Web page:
The 3 Qualities of Good Sleep: Depth, Duration, Continuity
What is a good night’s sleep? We know how it feels to wake up feeling like we are well rested and we know it is like to wake up feeling like we are not. But how do you explain the difference in how the night went while asleep which has such a big impact on your day and quality of life? There are 3 elements that define quality sleep and these differences can make the difference in how we feel when we wake up and how our day goes.
Depth: During deep sleep, our breathing rate and blood pressure decrease, and we enter what is called slow-wave sleep, when our brain waves become slow and large. This sleep phase is important for physical and emotional restoration. During deep sleep, the body releases growth hormones for healing and growth, which aid in cell repair and healthy new cell growth in tissues and organs throughout the body. It’s also during deep sleep that the immune system actually strengthens and renews itself.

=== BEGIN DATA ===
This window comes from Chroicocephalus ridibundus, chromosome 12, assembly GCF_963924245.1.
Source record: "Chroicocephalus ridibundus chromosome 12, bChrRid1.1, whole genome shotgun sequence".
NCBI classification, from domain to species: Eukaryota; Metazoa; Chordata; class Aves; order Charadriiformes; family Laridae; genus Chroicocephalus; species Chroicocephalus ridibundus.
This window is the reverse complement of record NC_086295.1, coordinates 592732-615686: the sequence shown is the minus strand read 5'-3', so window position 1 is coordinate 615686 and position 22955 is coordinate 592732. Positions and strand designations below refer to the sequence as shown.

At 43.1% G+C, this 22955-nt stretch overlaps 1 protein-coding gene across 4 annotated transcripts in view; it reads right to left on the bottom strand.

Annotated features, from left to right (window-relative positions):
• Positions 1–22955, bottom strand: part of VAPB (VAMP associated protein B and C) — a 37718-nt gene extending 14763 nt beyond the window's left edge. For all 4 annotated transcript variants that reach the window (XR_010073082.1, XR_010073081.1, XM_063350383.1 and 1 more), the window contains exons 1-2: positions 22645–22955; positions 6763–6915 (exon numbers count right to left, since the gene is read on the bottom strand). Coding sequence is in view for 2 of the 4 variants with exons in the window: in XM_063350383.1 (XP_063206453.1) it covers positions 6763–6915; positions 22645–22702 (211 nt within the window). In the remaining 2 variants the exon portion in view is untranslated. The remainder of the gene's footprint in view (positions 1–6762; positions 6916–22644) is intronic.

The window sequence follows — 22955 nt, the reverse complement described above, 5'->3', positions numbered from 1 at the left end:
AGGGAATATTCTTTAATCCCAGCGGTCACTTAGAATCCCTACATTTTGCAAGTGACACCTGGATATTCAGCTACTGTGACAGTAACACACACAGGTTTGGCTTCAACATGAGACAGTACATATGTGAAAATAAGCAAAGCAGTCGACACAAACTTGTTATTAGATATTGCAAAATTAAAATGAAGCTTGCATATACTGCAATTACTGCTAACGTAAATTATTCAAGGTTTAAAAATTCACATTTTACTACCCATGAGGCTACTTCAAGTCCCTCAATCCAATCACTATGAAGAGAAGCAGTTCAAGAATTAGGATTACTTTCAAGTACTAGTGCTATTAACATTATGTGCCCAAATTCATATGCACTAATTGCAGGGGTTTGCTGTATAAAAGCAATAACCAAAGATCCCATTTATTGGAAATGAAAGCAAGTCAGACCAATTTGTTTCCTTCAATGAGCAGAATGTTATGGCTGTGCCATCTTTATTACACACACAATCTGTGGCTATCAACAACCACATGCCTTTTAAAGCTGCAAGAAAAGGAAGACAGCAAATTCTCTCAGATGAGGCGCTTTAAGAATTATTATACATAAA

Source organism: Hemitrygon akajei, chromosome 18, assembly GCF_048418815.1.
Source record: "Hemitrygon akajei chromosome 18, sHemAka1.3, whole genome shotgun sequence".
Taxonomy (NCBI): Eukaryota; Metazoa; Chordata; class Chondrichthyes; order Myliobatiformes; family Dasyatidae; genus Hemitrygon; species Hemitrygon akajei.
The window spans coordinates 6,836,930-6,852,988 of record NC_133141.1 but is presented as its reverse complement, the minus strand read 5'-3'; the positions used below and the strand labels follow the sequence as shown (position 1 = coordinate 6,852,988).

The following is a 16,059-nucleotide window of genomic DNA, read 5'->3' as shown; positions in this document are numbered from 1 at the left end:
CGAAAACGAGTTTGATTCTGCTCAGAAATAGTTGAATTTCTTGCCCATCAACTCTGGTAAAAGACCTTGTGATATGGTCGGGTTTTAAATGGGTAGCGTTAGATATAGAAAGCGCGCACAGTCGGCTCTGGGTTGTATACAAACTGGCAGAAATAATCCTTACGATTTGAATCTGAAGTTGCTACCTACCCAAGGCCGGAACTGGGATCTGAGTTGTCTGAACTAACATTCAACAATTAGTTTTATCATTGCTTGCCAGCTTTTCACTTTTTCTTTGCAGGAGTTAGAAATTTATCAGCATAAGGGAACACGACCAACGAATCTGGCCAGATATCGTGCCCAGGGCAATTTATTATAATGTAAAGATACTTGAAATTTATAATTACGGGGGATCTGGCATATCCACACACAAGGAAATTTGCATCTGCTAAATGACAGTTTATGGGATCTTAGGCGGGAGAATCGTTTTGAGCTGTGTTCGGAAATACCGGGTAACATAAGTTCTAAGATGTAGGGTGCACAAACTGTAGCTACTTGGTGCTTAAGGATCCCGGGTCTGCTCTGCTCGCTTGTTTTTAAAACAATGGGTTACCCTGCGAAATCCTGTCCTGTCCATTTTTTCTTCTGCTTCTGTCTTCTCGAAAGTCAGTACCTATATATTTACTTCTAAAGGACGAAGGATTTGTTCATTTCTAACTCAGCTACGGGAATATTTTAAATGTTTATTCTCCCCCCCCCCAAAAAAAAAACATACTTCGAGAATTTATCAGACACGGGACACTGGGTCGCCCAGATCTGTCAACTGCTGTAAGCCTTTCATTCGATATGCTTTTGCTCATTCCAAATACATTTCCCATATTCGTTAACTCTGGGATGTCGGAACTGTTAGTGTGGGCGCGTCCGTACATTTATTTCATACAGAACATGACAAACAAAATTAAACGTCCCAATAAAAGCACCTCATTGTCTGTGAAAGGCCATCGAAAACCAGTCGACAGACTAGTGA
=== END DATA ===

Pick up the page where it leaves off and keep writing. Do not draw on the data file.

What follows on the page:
Duration: Adults should sleep 7 or more hours per night on a regular basis to promote optimal health. Research provides strong evidence that you may be harming your health by restricting your sleep. Getting less than 7 hours of sleep on a regular basis increases your risk of several adverse health outcomes. Health problems linked to insufficient sleep include:
- weight gain and obesity
- high blood pressure
- heart disease
- impaired immune system
- increased risk of death
Continuity: Sleep with no interruptions from arousals or awakenings is a key ingredient to a quality night sleep. When observing and researching sleep, we see individuals waking numerous times per night. For example, apnea is when breathing is suspended for a period of time. When sleep apnea occurs, a person is awakened and experiences sleep loss. In severe cases, a patient has awakened hundreds of times during the night without obtaining quality sleep. Addressing the cause of poor sleep continuity should be a priority.